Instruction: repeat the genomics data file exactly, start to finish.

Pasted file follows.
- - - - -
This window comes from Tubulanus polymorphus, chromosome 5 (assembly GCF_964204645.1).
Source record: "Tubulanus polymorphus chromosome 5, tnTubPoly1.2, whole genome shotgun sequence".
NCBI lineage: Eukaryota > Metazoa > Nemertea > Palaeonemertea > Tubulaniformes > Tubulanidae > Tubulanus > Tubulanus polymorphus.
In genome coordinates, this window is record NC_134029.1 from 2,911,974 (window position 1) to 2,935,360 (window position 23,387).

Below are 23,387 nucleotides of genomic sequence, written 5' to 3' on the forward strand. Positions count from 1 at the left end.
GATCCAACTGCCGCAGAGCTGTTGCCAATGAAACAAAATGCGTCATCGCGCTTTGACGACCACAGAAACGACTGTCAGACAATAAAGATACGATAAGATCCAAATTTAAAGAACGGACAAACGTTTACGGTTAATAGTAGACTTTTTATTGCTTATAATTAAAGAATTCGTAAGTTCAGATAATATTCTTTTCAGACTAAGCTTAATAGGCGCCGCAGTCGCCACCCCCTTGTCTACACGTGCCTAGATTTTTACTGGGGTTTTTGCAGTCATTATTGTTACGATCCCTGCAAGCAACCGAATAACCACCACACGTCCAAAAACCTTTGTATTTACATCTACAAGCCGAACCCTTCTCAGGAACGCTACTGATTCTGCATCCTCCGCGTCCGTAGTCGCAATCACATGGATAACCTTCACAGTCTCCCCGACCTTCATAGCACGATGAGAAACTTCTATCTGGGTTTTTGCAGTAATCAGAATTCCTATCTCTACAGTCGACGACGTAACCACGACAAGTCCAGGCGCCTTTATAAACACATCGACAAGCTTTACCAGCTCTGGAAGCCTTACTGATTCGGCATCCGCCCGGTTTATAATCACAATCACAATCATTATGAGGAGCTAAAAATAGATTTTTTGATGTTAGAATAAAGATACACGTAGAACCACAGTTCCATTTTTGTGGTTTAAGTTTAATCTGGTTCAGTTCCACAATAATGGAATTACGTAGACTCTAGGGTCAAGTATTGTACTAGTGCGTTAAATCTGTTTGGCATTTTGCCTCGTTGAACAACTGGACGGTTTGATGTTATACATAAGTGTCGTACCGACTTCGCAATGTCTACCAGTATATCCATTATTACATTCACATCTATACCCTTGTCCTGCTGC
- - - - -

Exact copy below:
This window comes from Tubulanus polymorphus, chromosome 5 (assembly GCF_964204645.1).
Source record: "Tubulanus polymorphus chromosome 5, tnTubPoly1.2, whole genome shotgun sequence".
NCBI lineage: Eukaryota > Metazoa > Nemertea > Palaeonemertea > Tubulaniformes > Tubulanidae > Tubulanus > Tubulanus polymorphus.
In genome coordinates, this window is record NC_134029.1 from 2,911,974 (window position 1) to 2,935,360 (window position 23,387).

Below are 23,387 nucleotides of genomic sequence, written 5' to 3' on the forward strand. Positions count from 1 at the left end.
GATCCAACTGCCGCAGAGCTGTTGCCAATGAAACAAAATGCGTCATCGCGCTTTGACGACCACAGAAACGACTGTCAGACAATAAAGATACGATAAGATCCAAATTTAAAGAACGGACAAACGTTTACGGTTAATAGTAGACTTTTTATTGCTTATAATTAAAGAATTCGTAAGTTCAGATAATATTCTTTTCAGACTAAGCTTAATAGGCGCCGCAGTCGCCACCCCCTTGTCTACACGTGCCTAGATTTTTACTGGGGTTTTTGCAGTCATTATTGTTACGATCCCTGCAAGCAACCGAATAACCACCACACGTCCAAAAACCTTTGTATTTACATCTACAAGCCGAACCCTTCTCAGGAACGCTACTGATTCTGCATCCTCCGCGTCCGTAGTCGCAATCACATGGATAACCTTCACAGTCTCCCCGACCTTCATAGCACGATGAGAAACTTCTATCTGGGTTTTTGCAGTAATCAGAATTCCTATCTCTACAGTCGACGACGTAACCACGACAAGTCCAGGCGCCTTTATAAACACATCGACAAGCTTTACCAGCTCTGGAAGCCTTACTGATTCGGCATCCGCCCGGTTTATAATCACAATCACAATCATTATGAGGAGCTAAAAATAGATTTTTTGATGTTAGAATAAAGATACACGTAGAACCACAGTTCCATTTTTGTGGTTTAAGTTTAATCTGGTTCAGTTCCACAATAATGGAATTACGTAGACTCTAGGGTCAAGTATTGTACTAGTGCGTTAAATCTGTTTGGCATTTTGCCTCGTTGAACAACTGGACGGTTTGATGTTATACATAAGTGTCGTACCGACTTCGCAATGTCTACCAGTATATCCATTATTACATTCACATCTATACCCTTGTCCTGCTGC